- 8.2.x core/lib/Drupal/Core/Language/language.api.php i18n
- 8.0.x core/lib/Drupal/Core/Language/language.api.php i18n
- 8.1.x core/lib/Drupal/Core/Language/language.api.php i18n
- 8.3.x core/lib/Drupal/Core/Language/language.api.php i18n
Internationalization and translation
The principle of internationalization is that it should be possible to make a Drupal site in any language (or a multi-lingual site), where only content in the desired language is displayed for any particular page request. In order to make this happen, developers of modules, themes, and installation profiles need to make sure that all of the displayable content and user interface (UI) text that their project deals with is internationalized properly, so that it can be translated using the standard Drupal translation mechanisms.
Different types of information in Drupal have different methods for internationalization, and different portions of the UI also have different methods for internationalization. Here is a list of the different mechanisms for internationalization, and some notes:
- UI text is always put into code and related files in English.
- Any time UI text is displayed using PHP code, it should be passed through either the global t() function or a t() method on the class. If it involves plurals, it should be passed through either the global \Drupal\Core\StringTranslation\PluralTranslatableMarkup::createFromTranslatedString() or a formatPlural() method on the class. Use \Drupal\Core\StringTranslation\StringTranslationTrait to get these methods into a class.
- Dates displayed in the UI should be passed through the 'date' service class's format() method. Again see the Services topic; the method to call is \Drupal\Core\Datetime\Date::format().
- Some YML files contain UI text that is automatically translatable:
- *.routing.yml files: route titles. This also applies to *.links.task.yml, *.links.action.yml, and *.links.contextual.yml files.
- *.info.yml files: module names and descriptions.
- For configuration, make sure any configuration that is displayable to users is marked as translatable in the configuration schema. Configuration types label, text, and date_format are translatable; string is non-translatable text. See the Config API topic for more information.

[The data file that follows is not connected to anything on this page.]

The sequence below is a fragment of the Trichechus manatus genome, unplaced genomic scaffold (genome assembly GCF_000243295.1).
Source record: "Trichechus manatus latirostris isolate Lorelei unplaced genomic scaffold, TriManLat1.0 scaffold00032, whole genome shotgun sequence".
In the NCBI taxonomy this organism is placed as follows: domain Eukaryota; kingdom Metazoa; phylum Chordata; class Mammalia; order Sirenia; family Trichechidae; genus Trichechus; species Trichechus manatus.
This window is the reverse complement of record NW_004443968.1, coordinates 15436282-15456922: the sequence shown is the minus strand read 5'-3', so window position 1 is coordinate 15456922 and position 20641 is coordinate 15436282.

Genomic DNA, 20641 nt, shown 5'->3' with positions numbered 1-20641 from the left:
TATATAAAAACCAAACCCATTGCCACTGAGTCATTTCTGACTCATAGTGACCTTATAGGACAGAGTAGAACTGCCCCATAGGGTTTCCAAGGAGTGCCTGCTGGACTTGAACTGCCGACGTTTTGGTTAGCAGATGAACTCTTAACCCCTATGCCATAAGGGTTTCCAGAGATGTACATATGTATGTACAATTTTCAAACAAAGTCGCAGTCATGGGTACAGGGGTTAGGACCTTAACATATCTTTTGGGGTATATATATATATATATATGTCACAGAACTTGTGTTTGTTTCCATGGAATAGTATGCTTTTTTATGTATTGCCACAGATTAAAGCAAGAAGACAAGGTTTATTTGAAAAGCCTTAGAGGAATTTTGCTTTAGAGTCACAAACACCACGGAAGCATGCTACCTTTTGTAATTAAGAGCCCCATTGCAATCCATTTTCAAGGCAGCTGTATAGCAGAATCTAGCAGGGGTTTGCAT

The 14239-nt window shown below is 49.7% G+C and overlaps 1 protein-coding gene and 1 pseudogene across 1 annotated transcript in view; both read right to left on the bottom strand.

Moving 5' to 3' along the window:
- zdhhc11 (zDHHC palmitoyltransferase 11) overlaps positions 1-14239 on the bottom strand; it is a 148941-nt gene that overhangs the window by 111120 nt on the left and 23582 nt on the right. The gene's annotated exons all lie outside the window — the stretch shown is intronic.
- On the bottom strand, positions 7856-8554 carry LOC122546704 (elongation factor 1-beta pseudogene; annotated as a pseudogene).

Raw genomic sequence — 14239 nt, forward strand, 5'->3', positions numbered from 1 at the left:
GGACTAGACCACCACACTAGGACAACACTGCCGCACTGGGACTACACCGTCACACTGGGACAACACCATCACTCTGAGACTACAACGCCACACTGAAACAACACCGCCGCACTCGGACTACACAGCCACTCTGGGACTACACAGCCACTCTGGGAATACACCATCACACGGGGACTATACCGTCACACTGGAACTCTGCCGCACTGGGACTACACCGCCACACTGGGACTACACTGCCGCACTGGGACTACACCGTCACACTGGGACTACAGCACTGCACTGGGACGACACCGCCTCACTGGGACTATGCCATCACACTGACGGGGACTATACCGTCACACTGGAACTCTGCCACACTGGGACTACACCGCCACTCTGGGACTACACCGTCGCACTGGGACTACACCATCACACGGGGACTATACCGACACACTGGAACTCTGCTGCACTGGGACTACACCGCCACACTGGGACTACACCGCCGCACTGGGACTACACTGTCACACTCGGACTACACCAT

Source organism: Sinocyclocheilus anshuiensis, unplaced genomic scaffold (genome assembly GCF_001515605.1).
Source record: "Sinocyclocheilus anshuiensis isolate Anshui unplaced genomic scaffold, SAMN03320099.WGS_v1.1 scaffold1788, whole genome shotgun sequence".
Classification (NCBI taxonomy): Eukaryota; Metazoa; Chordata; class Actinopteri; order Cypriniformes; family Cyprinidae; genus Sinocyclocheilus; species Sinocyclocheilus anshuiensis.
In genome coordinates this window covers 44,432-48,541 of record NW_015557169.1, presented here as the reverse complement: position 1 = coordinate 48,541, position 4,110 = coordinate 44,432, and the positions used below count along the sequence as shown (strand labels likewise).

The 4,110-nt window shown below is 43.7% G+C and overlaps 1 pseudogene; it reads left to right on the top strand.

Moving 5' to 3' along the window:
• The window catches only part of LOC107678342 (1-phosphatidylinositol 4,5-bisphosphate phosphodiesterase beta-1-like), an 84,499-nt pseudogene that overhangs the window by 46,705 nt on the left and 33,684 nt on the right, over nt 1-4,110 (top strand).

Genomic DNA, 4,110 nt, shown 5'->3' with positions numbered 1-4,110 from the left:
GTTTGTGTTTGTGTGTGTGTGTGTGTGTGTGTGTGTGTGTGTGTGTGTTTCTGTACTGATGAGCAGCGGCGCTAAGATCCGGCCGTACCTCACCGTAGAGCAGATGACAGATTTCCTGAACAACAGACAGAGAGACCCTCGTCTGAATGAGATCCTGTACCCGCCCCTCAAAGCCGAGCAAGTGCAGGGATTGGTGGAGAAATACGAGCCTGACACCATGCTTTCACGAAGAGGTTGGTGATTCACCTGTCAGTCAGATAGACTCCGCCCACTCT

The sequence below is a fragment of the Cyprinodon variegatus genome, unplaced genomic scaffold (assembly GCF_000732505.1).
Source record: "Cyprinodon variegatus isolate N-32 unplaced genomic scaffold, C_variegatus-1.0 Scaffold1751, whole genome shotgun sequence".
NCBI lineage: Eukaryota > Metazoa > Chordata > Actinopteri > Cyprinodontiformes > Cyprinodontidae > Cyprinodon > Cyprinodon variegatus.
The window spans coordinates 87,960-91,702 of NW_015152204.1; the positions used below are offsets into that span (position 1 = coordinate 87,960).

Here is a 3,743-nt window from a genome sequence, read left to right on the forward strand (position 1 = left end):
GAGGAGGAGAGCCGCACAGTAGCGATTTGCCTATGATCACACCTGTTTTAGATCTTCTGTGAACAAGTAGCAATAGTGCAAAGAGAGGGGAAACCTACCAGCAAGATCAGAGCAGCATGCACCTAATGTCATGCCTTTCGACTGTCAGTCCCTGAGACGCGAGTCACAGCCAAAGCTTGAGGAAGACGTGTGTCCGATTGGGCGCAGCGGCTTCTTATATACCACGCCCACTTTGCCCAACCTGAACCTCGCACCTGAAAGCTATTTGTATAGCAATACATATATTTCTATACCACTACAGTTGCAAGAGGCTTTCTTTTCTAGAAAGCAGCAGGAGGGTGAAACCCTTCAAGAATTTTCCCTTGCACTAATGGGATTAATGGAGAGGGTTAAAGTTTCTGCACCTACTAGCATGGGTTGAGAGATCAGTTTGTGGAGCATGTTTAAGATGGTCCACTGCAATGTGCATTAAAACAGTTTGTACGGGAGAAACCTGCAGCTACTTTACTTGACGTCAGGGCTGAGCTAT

- For annotation, make sure that any text that is displayable in the UI is wrapped in @Translation(). See the Plugin translatables topic for more information.
- Content entities are translatable if they have
translatable = TRUE,
in their annotation. The use of entities to store user-editable content to be displayed in the site is highly recommended over creating your own method for storing, retrieving, displaying, and internationalizing content.
- For Twig templates, use 't' or 'trans' filters to indicate translatable text. See https://www.drupal.org/node/2133321 for more information.
- If you are using a custom module, theme, etc. that is not hosted on Drupal.org, see Interface translation properties topic for information on how to make sure your UI text is translatable.
Once your data and user interface are internationalized, the following Core modules are used to translate it into different languages (machine names of modules in parentheses):
- Language (language): Define which languages are active on the site.
- Interface Translation (locale): Translate UI text.
- Content Translation (content_translation): Translate content entities.
- Configuration Translation (config_translation): Translate configuration.
The Interface Translation module deserves special mention, because besides providing a UI for translating UI text, it also imports community translations from the Drupal translation server. If UI text and provided configuration in Drupal Core and contributed modules, themes, and installation profiles is properly internationalized (as described above), the text is automatically added to the translation server for community members to translate, via *.po files that are generated by scanning the project files.
Translation string sharing and context
By default, translated strings are only translated once, no matter where they are being used. For instance, there are many forms with Save buttons on them, and they all would have t('Save') in their code. The translation system will only store this string once in the translation database, so that if the translation is updated, all forms using that text will get the updated translation.
Because the source of translation strings is English, and some words in English have multiple meanings or uses, this centralized, shared translation string storage can sometimes lead to ambiguous translations that are not correct for every place the string is used. As an example, the English word "May", in a string by itself, could be part of a list of full month names or part of a list of 3-letter abbreviated month names. So, in languages where the month name for May is longer than 3 letters, you'd need to translate May differently depending on how it's being used. To address this problem, the translation system includes the concept of the "context" of a translated string, which can be used to disambiguate text for translators, and obtain the correct translation for each usage of the string.
Here are some examples of how to provide translation context with strings, so that this information can be included in *.po files, displayed on the localization server for translators, and used to obtain the correct translation in the user interface:
lib/ Drupal/ Core/ Language/ language.api.php, line 10
- Hooks provided by the base system for language support.
||Wrapper methods for \Drupal\Core\StringTranslation\TranslationInterface.|